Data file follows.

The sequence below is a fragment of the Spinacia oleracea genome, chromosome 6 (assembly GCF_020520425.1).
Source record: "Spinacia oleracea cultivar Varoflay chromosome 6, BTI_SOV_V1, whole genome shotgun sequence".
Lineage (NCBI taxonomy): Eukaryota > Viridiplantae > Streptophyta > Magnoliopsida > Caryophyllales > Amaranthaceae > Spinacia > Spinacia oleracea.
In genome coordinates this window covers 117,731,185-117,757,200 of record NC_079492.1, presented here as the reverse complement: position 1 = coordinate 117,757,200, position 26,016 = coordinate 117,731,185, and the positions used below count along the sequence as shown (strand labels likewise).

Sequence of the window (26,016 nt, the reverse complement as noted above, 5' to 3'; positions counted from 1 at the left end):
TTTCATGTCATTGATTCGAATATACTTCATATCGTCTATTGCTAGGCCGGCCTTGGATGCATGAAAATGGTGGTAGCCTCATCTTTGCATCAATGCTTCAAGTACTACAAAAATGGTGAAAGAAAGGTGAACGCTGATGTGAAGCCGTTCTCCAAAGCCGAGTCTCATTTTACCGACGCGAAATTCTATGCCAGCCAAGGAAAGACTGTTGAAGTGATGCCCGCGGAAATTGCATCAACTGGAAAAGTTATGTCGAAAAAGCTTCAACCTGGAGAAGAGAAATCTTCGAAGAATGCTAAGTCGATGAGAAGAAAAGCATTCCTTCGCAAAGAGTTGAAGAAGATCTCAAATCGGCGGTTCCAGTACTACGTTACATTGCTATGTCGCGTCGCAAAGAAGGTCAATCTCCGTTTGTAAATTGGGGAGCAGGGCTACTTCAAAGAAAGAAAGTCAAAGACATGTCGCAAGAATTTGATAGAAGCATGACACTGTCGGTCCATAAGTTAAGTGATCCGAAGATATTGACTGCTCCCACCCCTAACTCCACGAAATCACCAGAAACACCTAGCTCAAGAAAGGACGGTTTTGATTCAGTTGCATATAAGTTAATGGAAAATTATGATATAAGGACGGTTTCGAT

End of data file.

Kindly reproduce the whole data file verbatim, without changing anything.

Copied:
The sequence below is a fragment of the Spinacia oleracea genome, chromosome 6 (assembly GCF_020520425.1).
Source record: "Spinacia oleracea cultivar Varoflay chromosome 6, BTI_SOV_V1, whole genome shotgun sequence".
Lineage (NCBI taxonomy): Eukaryota > Viridiplantae > Streptophyta > Magnoliopsida > Caryophyllales > Amaranthaceae > Spinacia > Spinacia oleracea.
In genome coordinates this window covers 117,731,185-117,757,200 of record NC_079492.1, presented here as the reverse complement: position 1 = coordinate 117,757,200, position 26,016 = coordinate 117,731,185, and the positions used below count along the sequence as shown (strand labels likewise).

Sequence of the window (26,016 nt, the reverse complement as noted above, 5' to 3'; positions counted from 1 at the left end):
TTTCATGTCATTGATTCGAATATACTTCATATCGTCTATTGCTAGGCCGGCCTTGGATGCATGAAAATGGTGGTAGCCTCATCTTTGCATCAATGCTTCAAGTACTACAAAAATGGTGAAAGAAAGGTGAACGCTGATGTGAAGCCGTTCTCCAAAGCCGAGTCTCATTTTACCGACGCGAAATTCTATGCCAGCCAAGGAAAGACTGTTGAAGTGATGCCCGCGGAAATTGCATCAACTGGAAAAGTTATGTCGAAAAAGCTTCAACCTGGAGAAGAGAAATCTTCGAAGAATGCTAAGTCGATGAGAAGAAAAGCATTCCTTCGCAAAGAGTTGAAGAAGATCTCAAATCGGCGGTTCCAGTACTACGTTACATTGCTATGTCGCGTCGCAAAGAAGGTCAATCTCCGTTTGTAAATTGGGGAGCAGGGCTACTTCAAAGAAAGAAAGTCAAAGACATGTCGCAAGAATTTGATAGAAGCATGACACTGTCGGTCCATAAGTTAAGTGATCCGAAGATATTGACTGCTCCCACCCCTAACTCCACGAAATCACCAGAAACACCTAGCTCAAGAAAGGACGGTTTTGATTCAGTTGCATATAAGTTAATGGAAAATTATGATATAAGGACGGTTTCGAT